Fish in an aquarium in the Galeries Lafayette.

Eglise de la Trinité, near the Gare St. Lazare

Saturday: A trip to a lake in Torcy with my flatmates, a swim in the glacial water was the only way to deal with the sweltering pre-storm heat.

Sandra and Fiona

Baignade interdit!

I went out in the evening, although I had a pretty terrible time at a party and was glad to leave, and was glad when it started raining as we crossed the courtyard of the apartment block. It had been so hot all day that Tiffany and I happily walked through St. Germain and the Latin Quarter, down to Hotel to Ville, enjoying the freshness. We saw a clarinet player under a shop-front. We saw the café where Sartre and de Beauvoir went to write and to discuss existentialism. We crossed the river and saw the gigantic Hotel de Ville, still standing, still statuesque after centuries of Parisian upheaval have raged around it. Scratch everything I said about this being a city like any other, my resigned admittance that it's not where you live that's important. I don't want to go home. I don't know exactly what I'm doing this summer, but real life starts again on Saturday 1st October, when I move into a small bedroom on Warwick campus and have to start studying and working out what the hell I'm doing with my life. Needless to say, I'm in no rush for that date to roll around, although I can't deny that being on the same landmass as most of my friends and family is something I won't ever take for granted again.

Today: Taking 3 children to school in the rain at 8am, pronouncing Arthur's name the English way which he found very amusing and kept repeating, doing a pretty good job on the "th" for an 8 year old French child. Then I went home and slept till lunchtime. Homemade brownies. Tiffany and I went to Bercy Cinematheque this afternoon to see L'Ange, which was the most avant-garde thing I've sat through, and although I can't say it was entertaining, it was certainly interesting. It occurred to me that only in Paris would an hour-long piece of wordless, experimental cinema be full at 2pm on a Monday afternoon. Then I went over to Reuilly for more babysitting - Alexandre told me about the dinosaur exhibition he went to at the weekend with more excitement than most adults would use to describe the holiday of a lifetime. We played Piggy in the Middle while blasting out some George Michael, before playing Monsters, which becomes an imaginary battle to think of the scariest imaginary creature - "Je suis... une squelette... avec des doigts qui sont des allumettes, et des grandes ailes! Je fais l'attaque des tenebres!"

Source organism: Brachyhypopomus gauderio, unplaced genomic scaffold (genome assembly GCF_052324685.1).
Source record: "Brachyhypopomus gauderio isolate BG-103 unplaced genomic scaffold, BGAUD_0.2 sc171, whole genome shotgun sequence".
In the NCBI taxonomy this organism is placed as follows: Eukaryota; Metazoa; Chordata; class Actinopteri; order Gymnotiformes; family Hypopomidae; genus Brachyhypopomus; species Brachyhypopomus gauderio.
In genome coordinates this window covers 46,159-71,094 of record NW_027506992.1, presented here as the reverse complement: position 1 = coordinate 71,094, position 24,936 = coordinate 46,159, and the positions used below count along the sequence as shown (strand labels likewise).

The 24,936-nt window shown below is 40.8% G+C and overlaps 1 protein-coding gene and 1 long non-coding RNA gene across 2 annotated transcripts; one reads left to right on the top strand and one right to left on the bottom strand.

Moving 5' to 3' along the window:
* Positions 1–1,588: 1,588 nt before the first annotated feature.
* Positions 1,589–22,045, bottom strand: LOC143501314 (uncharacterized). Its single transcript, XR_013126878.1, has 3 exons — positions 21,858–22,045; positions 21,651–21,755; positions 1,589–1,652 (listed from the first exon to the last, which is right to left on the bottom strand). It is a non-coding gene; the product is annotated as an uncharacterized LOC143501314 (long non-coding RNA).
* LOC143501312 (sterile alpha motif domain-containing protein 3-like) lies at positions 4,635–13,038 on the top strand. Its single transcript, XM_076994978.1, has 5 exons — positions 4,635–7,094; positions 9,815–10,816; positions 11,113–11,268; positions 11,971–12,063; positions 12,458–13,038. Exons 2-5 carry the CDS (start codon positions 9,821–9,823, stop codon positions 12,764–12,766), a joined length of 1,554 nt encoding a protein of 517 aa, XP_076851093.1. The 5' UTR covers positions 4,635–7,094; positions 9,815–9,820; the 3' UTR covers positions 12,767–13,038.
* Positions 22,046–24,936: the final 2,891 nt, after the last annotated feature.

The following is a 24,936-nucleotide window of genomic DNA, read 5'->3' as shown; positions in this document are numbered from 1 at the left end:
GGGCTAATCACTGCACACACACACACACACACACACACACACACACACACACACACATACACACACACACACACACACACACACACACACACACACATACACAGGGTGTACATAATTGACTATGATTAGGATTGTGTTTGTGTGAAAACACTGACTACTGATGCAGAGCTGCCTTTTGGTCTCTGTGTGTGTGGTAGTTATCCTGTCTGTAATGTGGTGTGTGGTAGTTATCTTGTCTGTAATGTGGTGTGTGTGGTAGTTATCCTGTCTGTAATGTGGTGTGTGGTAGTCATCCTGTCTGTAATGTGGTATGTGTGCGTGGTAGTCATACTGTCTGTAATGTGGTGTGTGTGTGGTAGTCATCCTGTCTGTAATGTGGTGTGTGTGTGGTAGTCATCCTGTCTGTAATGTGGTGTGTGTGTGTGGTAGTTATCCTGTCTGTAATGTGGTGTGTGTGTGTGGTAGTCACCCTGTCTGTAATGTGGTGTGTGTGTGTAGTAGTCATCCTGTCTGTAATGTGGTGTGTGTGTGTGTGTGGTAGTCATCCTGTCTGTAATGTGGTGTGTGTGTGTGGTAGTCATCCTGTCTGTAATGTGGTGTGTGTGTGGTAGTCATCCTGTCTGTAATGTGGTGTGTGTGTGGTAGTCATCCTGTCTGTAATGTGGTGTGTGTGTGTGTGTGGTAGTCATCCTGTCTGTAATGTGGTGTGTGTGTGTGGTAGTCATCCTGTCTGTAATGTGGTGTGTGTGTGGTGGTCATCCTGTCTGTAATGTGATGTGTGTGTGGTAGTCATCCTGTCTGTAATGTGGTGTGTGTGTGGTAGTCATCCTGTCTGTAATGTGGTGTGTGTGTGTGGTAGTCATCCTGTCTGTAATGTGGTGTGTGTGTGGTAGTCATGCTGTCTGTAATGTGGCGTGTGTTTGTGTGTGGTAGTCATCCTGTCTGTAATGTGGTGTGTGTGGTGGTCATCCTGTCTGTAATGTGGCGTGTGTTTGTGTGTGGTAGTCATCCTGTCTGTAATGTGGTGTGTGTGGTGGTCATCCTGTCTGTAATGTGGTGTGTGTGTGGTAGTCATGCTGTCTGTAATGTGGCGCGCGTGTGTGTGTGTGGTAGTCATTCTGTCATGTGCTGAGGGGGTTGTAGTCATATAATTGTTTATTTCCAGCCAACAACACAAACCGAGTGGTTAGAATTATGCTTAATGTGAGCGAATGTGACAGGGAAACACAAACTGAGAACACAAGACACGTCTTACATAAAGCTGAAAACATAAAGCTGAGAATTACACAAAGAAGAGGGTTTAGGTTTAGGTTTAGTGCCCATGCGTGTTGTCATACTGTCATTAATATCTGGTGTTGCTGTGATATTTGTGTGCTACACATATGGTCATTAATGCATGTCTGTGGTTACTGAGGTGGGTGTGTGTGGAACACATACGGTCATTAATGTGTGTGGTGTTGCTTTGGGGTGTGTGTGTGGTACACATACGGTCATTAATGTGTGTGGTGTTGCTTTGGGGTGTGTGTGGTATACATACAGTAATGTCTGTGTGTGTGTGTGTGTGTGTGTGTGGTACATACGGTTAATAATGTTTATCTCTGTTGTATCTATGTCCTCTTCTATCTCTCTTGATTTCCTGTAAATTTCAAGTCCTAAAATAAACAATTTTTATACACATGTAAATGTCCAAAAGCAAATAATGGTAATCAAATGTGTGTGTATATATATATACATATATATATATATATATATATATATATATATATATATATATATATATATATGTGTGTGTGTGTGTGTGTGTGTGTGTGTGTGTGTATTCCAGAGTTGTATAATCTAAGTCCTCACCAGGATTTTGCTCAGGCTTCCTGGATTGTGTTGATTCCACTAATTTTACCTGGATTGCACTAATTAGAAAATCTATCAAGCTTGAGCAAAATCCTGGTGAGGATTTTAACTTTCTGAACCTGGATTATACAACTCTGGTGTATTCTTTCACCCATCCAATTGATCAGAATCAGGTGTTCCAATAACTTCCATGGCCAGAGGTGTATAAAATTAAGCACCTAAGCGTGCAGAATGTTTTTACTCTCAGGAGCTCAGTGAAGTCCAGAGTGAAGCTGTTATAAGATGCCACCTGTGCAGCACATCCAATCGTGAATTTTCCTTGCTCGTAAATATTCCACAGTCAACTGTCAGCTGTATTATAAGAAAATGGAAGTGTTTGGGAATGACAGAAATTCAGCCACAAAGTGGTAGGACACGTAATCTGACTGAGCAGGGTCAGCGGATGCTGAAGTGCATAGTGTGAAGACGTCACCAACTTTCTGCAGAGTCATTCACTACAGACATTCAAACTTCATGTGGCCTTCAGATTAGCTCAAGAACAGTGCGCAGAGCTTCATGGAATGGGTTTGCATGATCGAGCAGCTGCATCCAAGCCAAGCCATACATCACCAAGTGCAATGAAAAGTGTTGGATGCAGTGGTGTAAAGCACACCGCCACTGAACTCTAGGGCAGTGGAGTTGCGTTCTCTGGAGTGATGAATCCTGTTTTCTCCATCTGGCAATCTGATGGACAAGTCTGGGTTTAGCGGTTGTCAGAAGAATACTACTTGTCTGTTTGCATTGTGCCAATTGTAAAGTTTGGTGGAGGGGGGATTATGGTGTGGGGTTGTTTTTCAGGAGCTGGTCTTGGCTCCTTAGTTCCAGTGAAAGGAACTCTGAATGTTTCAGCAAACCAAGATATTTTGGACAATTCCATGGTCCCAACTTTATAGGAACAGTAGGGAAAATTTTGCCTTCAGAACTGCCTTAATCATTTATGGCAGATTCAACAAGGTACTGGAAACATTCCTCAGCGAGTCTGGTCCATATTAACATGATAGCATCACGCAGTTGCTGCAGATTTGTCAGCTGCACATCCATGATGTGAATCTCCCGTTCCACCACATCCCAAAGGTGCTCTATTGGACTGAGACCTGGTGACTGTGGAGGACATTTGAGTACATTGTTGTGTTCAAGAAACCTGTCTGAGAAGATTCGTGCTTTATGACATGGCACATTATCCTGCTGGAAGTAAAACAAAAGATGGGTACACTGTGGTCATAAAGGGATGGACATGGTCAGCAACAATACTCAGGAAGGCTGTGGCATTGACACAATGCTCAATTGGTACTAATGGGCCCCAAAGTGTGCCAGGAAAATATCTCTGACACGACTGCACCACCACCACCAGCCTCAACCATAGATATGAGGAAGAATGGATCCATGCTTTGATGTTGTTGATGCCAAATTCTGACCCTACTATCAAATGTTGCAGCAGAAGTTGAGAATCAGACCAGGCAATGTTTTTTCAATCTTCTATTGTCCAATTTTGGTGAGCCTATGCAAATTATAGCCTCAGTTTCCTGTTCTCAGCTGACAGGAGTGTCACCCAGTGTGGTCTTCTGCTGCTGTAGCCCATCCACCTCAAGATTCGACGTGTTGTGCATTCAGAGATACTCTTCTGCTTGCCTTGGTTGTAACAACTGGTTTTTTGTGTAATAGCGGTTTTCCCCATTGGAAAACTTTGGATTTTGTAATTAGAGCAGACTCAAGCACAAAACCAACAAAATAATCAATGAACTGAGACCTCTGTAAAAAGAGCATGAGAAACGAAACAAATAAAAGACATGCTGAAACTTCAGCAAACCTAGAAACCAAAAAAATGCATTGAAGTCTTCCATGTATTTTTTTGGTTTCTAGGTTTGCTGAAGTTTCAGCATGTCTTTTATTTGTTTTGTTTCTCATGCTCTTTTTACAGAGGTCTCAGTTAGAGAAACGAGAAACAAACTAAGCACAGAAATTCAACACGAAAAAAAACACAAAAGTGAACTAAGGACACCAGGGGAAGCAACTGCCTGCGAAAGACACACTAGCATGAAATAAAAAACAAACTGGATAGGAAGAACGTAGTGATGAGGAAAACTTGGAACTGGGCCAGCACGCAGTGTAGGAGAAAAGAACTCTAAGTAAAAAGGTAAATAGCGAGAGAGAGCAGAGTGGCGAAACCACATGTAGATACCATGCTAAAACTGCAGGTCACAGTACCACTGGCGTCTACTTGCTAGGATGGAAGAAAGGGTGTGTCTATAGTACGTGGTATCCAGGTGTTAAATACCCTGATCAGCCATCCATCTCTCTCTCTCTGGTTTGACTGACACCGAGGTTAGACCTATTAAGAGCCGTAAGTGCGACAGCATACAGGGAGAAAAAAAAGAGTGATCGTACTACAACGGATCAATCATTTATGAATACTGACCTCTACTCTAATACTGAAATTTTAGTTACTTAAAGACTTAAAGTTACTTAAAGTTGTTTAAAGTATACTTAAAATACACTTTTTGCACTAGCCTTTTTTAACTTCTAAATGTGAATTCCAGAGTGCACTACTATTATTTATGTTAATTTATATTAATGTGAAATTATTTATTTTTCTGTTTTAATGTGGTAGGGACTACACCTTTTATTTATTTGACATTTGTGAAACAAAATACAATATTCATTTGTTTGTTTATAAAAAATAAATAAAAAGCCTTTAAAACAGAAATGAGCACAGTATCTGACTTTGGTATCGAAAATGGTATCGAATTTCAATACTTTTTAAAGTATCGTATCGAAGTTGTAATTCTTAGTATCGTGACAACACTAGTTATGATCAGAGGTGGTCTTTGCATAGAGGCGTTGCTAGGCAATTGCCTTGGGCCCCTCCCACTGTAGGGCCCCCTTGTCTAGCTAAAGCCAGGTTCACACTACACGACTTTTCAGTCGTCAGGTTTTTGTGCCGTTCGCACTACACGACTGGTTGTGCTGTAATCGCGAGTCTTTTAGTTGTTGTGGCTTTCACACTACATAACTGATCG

"I am... a skeleton.. with fingers made of matches, and big wings! I'm doing the shadow attack!" 

Home for ping pong on the recently constructed table in the spare bedroom. Curry. A quick trip upstairs to get the can opener from Tiffany gave me a chance to admire the view from the roof, and 87 year-old Guy came out to repeat his usual phrases to us - "Vous etes mignonnes!" "English-spoken!" and "J'ai quatre-vingt-sept ans!" before chuckling away. Now for some reading in the bath, and an edit to the pantoum I'm writing (nope, I will never be brave enough to put my poems up here). 

Days like today are peaceful and interesting, and I realise I have only scraped the surface of what this city has to offer. If I'm honest, I'm not quite sure what Hemingway was trying to say when he described Paris as a "moveable feast", but what strikes me every time I cross Place de la Concorde is Montaigne's quote, "Paris a mon cœur dès mon enfance. Je ne suis français que par cette grande cité. Grande surtout et incomparable en variété. La gloire de la France et l’un des plus nobles ornements du monde".

"Paris has had my heart since my childhood. I am French only thanks to that great city. Great especially, and incomparable in variety. The glory of France, and one of the most noble ornaments of the world".

Place de la Concorde, Eiffel Tower in the background.

Place de la Concorde, different angle.

I don't want to complain, and I don't want to come across as smug, but this is truly how I feel, or at least, how I feel at the best of times when I'm here - Paris is special. Paris is a magical city. That's about as original as something you'd find on a t-shirt in a souvenir shop, but it's how I feel - I can't think of any other city in the world that can compare with this one. I wanted to be small fish in a big pond, and if from time to time French culture makes me feel like nothing so much as bumbling clown-fish, well, at least it's in the most monumental pond in Europe. In my humble opinion.